Make a Minor Adjustment in Your Approach
By Don G. Archer
I remember the first 10 times I failed at juggling.
I was 17 years old, and at a Christmas party with friends. We were all watching as one of the other partygoers entertained us with her juggling skills, and she was amazing.
She made it look easy. So easy, we all wanted to try.
I waited my turn, and watched as others tried and failed. Finally, it was my chance.
In an attempt to recreate what I'd seen her do, I tossed the balls into the air, and tried my best to catch them and keep them going—but I didn't catch any.
I must have looked like a dysfunctional windmill, flailing my arms trying to make the balls do what they were supposed to. But it didn't work; they just fell to the floor and rolled away.
I tried again and again, and was about to give up on my chances at ever becoming a circus entertainer, until the expert stepped in and showed me what I was doing wrong.
It seems I was trying too hard.
What I was doing was trying to catch all the balls at the same time. She stopped me and said I needed to make one minor adjustment. Instead of trying to catch all the balls at the same time, I should concentrate on catching one ball at a time, then catch the next one and the next one.
With this new piece of information, I tried it a few times and it worked.
Once I slowed down, it was simple. I was able to juggle.
You're probably too busy juggling the demands of daily life to learn a new circus act. But what if you could make one small adjustment in your business that would aid in bringing more customers into the fold?
AAA has a new survey out that reveals that two out of every three U.S. drivers don't trust auto repair shops in general. They give reasons like recommending unnecessary services, overcharging for services and negative past experiences.
What is interesting about this survey is that it also reveals that 64 percent of U.S. drivers can point to one particular auto repair shop that they do trust. A considerable amount of drivers believe that it is important to have a relationship with someone they can trust.
Like it or not, the towing industry shares in this same mistrust. If that is the case, then we also stand to benefit from the fact that drivers want a company they can depend on when they need of our services.
People trust people, not companies. One way to get more customers to trust you is to make a minor adjustment and let them know that you understand their reservations and concerns about using the services you provide. One little tweak might be all it takes to sway them, because when you are open and authentic you attract people to you.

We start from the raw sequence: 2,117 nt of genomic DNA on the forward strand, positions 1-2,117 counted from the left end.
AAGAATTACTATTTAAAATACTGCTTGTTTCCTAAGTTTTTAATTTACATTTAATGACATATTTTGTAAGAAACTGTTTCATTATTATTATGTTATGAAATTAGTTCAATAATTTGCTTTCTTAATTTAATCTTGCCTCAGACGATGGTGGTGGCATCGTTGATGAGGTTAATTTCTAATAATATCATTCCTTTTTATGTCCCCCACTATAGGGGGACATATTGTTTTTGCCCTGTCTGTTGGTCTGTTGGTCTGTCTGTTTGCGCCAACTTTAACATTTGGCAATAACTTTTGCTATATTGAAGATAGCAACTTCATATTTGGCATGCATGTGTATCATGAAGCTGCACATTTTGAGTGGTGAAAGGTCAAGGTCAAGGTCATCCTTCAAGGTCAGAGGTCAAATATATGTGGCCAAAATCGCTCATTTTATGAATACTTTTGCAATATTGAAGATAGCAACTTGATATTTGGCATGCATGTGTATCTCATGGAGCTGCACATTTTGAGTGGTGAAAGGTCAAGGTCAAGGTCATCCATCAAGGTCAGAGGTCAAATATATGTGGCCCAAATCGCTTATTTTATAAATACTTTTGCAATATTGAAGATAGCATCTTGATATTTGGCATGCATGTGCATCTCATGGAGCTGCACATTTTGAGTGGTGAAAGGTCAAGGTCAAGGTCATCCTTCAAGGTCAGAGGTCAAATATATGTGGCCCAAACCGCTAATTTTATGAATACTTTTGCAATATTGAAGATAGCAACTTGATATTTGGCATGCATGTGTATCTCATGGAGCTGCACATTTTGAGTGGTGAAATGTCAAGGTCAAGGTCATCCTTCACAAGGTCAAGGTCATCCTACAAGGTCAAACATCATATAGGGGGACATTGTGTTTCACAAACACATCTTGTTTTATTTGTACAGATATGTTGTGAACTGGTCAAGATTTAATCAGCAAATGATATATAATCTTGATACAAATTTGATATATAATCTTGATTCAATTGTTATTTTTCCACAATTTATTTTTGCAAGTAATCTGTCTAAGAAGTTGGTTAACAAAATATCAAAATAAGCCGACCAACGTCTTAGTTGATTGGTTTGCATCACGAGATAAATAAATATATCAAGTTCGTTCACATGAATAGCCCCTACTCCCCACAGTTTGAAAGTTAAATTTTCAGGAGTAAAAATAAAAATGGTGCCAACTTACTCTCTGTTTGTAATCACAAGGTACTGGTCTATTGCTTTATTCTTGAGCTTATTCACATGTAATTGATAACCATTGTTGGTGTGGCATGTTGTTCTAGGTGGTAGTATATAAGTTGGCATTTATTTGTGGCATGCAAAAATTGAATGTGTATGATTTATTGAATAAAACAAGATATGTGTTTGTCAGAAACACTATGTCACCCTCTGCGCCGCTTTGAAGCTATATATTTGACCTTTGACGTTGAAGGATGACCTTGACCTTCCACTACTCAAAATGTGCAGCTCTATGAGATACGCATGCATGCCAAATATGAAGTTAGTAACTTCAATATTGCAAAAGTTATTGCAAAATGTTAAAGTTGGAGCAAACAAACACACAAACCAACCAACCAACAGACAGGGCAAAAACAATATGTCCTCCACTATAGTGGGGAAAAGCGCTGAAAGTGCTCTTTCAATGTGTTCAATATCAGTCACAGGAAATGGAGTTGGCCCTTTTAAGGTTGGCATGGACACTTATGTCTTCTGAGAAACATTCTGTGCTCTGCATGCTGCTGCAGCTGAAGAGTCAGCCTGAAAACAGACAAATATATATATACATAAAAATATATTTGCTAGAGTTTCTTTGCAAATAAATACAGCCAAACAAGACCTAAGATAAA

Think about how you are around your friends and the people you love being around the most. Are they stiff and uptight and only talk about business? Do they constantly want to argue? Or do they entertain you with stories and tell jokes, hoping to get a laugh out of you?
Some towers believe that, because this is the towing business, you must be a dyed-in-the-wool professional at all times. If not, people won't trust you.
While you must project professionalism when providing services, you can still do that while adding a little levity and being authentic with your customers. They're out there looking for someone they can trust, so why not open the door?
One small adjustment you can make is with social media. If you're constantly posting pictures about your trucks and the recoveries you've performed, you might want to add a little something to the mix.
Try posting images, articles, and videos that YOU find entertaining outside of work. If you find it entertaining, many others probably will as well. When they make that connection with you and possibly share your post, they begin to feel like you are part of their "tribe."
You may find it difficult to juggle the demands of business while keeping up with your Facebook feed; but one small adjustment in your approach can aid in attracting the attention of the people who are looking for someone to trust.American Towman Field Editor-Midwest Don G. Archer is also a multi-published author, educator and speaker helping others to build and start successful towing businesses around the country at TheTowAcademy.com. Don and his wife, Brenda, formerly owned and operated Broadway Wrecker in Jefferson City, Mo. E-mail him direct at email@example.com.